“All my articles and videos, available free, are funded by my  teaching and sales of award winning bumblebee nest boxessolitary bee boxes,  and wormeries. Please help by spreading the word and forwarding this link to your friends and colleagues. http://nurturing-nature.co.uk  Thank you” George Pilkington

 

For more information about solitary bees and wasps visit BWARS

For more bumblebee information and to help save bumblebees join the Bumblebee Conservation Trust at Stirling University

{ 10 comments… read them below or add one }

Jo Chesworth June 21, 2012 at 9:32 am

Hi George, I work for the Bumblebee Conservation Trust and subscribe to the Bee Walk yahoo group – as such I saw your video about the Red Mason Bee life cycle – just wanted to say it is great ! Really good to see how they make their nests.

Thanks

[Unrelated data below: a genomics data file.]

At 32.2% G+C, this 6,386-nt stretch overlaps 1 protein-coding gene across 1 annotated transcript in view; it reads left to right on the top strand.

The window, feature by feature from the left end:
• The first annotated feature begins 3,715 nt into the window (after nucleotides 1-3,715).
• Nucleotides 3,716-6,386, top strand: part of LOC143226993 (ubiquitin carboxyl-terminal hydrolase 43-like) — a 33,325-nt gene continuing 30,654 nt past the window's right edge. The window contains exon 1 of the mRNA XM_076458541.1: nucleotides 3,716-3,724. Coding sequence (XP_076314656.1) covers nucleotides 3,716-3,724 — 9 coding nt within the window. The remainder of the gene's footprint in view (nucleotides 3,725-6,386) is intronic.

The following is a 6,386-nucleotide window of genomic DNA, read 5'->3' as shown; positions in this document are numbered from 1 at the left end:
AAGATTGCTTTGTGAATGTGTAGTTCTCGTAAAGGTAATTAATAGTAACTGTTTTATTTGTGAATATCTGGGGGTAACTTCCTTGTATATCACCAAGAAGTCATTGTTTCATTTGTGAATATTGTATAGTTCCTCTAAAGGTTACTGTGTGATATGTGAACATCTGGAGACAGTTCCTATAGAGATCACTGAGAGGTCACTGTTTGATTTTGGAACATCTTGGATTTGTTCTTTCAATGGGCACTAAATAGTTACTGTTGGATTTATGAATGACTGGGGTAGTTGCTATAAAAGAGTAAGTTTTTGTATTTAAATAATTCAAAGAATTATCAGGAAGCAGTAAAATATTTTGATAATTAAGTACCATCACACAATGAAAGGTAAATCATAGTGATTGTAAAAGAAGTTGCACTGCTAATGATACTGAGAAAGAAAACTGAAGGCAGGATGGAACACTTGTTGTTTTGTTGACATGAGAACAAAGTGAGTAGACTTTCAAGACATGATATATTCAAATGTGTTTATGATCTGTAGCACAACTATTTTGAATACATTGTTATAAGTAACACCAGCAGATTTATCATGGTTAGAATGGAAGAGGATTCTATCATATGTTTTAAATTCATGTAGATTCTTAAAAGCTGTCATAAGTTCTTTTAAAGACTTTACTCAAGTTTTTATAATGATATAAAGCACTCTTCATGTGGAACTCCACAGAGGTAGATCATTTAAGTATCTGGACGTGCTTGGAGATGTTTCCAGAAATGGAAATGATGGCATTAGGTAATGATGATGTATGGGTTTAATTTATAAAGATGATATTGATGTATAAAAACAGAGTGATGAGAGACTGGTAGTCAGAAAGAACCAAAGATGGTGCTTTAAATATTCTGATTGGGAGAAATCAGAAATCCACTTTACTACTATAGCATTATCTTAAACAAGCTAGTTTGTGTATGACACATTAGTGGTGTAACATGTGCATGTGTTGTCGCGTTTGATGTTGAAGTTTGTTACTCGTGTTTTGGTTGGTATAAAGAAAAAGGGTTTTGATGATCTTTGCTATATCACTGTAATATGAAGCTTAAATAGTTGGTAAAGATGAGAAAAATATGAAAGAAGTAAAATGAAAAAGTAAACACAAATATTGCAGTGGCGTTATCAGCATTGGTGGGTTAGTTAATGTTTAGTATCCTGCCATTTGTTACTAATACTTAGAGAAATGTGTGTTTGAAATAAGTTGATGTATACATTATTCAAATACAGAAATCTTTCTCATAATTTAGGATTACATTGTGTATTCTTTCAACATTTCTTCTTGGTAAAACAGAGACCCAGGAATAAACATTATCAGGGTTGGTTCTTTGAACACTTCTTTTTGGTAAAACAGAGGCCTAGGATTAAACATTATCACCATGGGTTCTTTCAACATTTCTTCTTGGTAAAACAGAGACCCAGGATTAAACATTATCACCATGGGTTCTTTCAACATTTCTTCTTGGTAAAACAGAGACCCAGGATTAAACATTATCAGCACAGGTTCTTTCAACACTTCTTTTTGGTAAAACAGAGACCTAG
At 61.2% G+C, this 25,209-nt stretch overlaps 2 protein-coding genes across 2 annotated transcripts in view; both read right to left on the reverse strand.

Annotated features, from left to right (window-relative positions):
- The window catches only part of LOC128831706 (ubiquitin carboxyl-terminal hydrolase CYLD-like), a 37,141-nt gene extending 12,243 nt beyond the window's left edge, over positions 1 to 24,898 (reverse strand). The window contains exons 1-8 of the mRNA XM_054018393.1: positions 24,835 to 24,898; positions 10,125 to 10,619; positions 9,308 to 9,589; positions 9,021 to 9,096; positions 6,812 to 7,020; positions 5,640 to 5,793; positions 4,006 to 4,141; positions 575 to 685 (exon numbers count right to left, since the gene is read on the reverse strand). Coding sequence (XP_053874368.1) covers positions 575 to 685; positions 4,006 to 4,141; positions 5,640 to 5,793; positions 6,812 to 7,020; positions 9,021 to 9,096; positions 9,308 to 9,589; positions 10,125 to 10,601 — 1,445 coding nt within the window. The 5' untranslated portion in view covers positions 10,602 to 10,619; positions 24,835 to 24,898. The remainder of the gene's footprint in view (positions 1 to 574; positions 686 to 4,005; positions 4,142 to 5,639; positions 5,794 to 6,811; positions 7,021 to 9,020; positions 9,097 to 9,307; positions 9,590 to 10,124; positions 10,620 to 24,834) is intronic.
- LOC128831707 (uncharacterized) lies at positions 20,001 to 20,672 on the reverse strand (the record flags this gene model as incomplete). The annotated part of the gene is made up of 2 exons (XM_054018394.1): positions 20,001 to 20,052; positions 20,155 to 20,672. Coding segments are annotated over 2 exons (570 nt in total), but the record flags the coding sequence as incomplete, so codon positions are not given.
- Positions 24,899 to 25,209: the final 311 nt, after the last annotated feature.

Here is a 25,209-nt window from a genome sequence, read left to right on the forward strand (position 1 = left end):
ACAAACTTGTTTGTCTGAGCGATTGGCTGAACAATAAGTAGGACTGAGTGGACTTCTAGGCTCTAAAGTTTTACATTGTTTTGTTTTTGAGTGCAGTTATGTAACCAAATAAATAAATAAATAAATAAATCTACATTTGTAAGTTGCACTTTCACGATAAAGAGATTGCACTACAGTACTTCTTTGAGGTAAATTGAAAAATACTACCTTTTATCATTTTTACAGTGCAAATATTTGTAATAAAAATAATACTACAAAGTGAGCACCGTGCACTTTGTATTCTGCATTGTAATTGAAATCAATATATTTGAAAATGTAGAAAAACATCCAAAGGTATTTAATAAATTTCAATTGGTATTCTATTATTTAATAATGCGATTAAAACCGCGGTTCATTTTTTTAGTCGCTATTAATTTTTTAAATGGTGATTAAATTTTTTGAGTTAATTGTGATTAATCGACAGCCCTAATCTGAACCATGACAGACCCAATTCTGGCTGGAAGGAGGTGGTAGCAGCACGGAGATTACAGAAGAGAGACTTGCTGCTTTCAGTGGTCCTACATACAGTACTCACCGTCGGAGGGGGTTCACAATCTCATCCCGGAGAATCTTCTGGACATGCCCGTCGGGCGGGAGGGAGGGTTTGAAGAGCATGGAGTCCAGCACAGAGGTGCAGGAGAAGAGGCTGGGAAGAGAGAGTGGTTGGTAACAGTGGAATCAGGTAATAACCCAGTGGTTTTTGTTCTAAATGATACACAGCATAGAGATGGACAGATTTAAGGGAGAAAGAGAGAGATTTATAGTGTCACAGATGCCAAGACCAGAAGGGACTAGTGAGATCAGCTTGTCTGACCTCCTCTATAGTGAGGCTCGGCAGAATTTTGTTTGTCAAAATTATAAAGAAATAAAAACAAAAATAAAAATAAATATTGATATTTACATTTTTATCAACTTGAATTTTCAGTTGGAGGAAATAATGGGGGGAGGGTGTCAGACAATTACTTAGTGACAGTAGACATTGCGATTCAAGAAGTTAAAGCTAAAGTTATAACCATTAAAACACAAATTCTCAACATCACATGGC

Jo

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nurturingnature June 21, 2012 at 10:22 am

Thanks very much Jo. Its nice to get feedback! I marvel at their work rate and that of bumblebees themselves. This all goes on behind closed doors! My new wild bee nest box will be available soon and won’t be behind closed doors!

Thanks again. Cheers George

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marian February 7, 2013 at 6:04 pm

hi George. Have taken your advice and cleaned all the cocoons from the mason bees 116 in all, so very pleased!! Have also managed to carefully peel all the leaves around the cocoons of the very few leaf cutters only 23 in all. They had an extremely bad year, so wet and cold here in late summer. Have cleaned these as well, lots of mites I’m sad to say. I’ve kept these seperate from the masons, but do I adopt the same process as with the masons i.e. damp vermiculite, and should these few be released a bit later than the mason cocoons??

Thanks for your advice as always George

Marian

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nurturingnature February 15, 2013 at 8:13 pm